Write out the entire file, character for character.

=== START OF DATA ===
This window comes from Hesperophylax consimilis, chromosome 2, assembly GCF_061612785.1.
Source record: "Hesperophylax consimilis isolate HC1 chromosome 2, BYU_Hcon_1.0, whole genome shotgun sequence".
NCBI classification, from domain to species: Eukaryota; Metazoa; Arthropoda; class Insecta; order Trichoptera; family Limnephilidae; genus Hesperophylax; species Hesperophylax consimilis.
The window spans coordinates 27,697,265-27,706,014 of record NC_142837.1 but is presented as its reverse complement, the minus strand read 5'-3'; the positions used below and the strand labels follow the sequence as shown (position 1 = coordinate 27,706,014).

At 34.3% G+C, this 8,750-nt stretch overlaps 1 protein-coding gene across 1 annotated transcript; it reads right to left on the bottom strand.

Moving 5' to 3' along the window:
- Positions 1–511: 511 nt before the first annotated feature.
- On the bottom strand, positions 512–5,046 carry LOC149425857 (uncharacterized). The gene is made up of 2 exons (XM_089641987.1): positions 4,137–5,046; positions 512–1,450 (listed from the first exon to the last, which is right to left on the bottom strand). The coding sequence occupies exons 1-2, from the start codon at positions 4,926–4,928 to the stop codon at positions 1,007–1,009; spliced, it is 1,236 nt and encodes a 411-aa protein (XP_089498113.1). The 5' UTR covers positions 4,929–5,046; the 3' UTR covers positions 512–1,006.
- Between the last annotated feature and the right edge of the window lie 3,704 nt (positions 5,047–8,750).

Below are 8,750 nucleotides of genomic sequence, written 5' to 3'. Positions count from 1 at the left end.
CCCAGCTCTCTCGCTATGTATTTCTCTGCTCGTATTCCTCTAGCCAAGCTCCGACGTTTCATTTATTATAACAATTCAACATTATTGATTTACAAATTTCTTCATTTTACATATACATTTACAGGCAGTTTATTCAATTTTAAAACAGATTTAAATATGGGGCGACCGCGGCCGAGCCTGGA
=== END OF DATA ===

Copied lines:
This window comes from Hesperophylax consimilis, chromosome 2, assembly GCF_061612785.1.
Source record: "Hesperophylax consimilis isolate HC1 chromosome 2, BYU_Hcon_1.0, whole genome shotgun sequence".
NCBI classification, from domain to species: Eukaryota; Metazoa; Arthropoda; class Insecta; order Trichoptera; family Limnephilidae; genus Hesperophylax; species Hesperophylax consimilis.
The window spans coordinates 27,697,265-27,706,014 of record NC_142837.1 but is presented as its reverse complement, the minus strand read 5'-3'; the positions used below and the strand labels follow the sequence as shown (position 1 = coordinate 27,706,014).

At 34.3% G+C, this 8,750-nt stretch overlaps 1 protein-coding gene across 1 annotated transcript; it reads right to left on the bottom strand.

Moving 5' to 3' along the window:
- Positions 1–511: 511 nt before the first annotated feature.
- On the bottom strand, positions 512–5,046 carry LOC149425857 (uncharacterized). The gene is made up of 2 exons (XM_089641987.1): positions 4,137–5,046; positions 512–1,450 (listed from the first exon to the last, which is right to left on the bottom strand). The coding sequence occupies exons 1-2, from the start codon at positions 4,926–4,928 to the stop codon at positions 1,007–1,009; spliced, it is 1,236 nt and encodes a 411-aa protein (XP_089498113.1). The 5' UTR covers positions 4,929–5,046; the 3' UTR covers positions 512–1,006.
- Between the last annotated feature and the right edge of the window lie 3,704 nt (positions 5,047–8,750).

Below are 8,750 nucleotides of genomic sequence, written 5' to 3'. Positions count from 1 at the left end.
CCCAGCTCTCTCGCTATGTATTTCTCTGCTCGTATTCCTCTAGCCAAGCTCCGACGTTTCATTTATTATAACAATTCAACATTATTGATTTACAAATTTCTTCATTTTACATATACATTTACAGGCAGTTTATTCAATTTTAAAACAGATTTAAATATGGGGCGACCGCGGCCGAGCCTGGA